Sunday, August 14, 2005

Taking Wireless to the Next Level

The St. Paul Pioneer Press reports on the rollout of high-speed data networks as the next wave to grow revenue for carriers, especially when voice services have become commoditized.

According to IDC, "cellular data networks this year should bring only $775 million in revenue from corporate laptop users, but that will grow to $4.2 billion by 2009, with $1 billion coming from 3G users alone." In addition, "users will buy only $220 million in data services this year but another $4 billion on 3G networks by 2009, not including money spent on things like ring tones that typically cost $1 to $3 apiece."

IDC analyst Lewis Ward said faster data networks "are the cornerstone of future networks. It's not an option not to do it."

In its initial stages here, carriers only have to look to the east to understand the huge potential of 3G. IDC estimates Japan "has between 27 million and 30 million subscribers" while South Korea has "more than a quarter of its 36.5 million mobile subscribers on 3G networks after only three years."

From an enterprise perspective, the advent of 3G networks will enable more than just email, including better access to business applications, data and processes. "It's really the death of location as far as work goes," opined Roger Entner of Ovum.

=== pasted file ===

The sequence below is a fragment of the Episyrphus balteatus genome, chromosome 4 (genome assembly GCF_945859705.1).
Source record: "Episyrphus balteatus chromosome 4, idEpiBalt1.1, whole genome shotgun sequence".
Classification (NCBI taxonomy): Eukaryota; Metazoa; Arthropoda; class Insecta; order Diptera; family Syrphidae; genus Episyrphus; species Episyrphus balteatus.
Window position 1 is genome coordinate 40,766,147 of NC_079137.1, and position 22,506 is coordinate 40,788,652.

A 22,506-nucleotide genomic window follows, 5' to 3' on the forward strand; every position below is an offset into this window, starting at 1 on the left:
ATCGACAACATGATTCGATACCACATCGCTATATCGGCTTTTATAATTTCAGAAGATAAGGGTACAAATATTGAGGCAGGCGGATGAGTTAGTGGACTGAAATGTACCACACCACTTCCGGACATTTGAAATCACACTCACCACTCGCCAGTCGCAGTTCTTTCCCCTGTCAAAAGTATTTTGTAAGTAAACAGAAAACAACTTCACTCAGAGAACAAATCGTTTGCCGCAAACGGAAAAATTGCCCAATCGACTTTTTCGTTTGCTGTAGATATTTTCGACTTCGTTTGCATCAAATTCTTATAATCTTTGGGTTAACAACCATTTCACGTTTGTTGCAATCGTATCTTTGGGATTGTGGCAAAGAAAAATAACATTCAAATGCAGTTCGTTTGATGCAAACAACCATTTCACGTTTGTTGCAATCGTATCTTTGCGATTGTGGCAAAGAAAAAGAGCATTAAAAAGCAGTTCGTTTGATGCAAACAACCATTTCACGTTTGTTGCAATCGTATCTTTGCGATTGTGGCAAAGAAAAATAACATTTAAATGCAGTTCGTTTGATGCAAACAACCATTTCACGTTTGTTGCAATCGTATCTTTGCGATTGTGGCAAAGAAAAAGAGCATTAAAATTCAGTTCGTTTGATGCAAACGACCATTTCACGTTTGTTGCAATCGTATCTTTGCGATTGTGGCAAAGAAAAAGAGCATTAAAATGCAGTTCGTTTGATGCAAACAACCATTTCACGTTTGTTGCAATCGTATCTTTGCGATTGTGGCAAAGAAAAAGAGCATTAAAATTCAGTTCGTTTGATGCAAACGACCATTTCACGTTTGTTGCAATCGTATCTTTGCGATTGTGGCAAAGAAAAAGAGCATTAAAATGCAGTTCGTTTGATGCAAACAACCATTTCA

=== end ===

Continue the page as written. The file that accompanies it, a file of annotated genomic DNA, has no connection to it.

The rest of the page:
Forrester is taking a more wait-and-see approach regarding corporate usage. "Services like EV-DO will likely cannibalize some amount of Wi-Fi usage, but I doubt they'll make a significant dent in overall U.S. Wi-Fi adoption levels," Forrester analyst Lisa Pierce said.

As for mobile video, Chris Carron of Forrester said, "A large majority of consumers aren't sure they even want TV service on their mobile handsets, and those who do aren't necessarily willing to pay for it."

Personally, I tthink high-speed data networks and Wi-fi complement each other on converged devices, offering maximum flexibility for mobile workers. Carriers need to get over the fear of Wi-fi on handsets and offer it in conjuction with reasonably-priced high-speed data networks. For most mobile users this combination could prove irresistable and ultimately will spark increased network usage for the carriers.

As for the adoption of content and services on mobile handsets and devices, if the carriers lower the barier to entry then more users will explore and sample...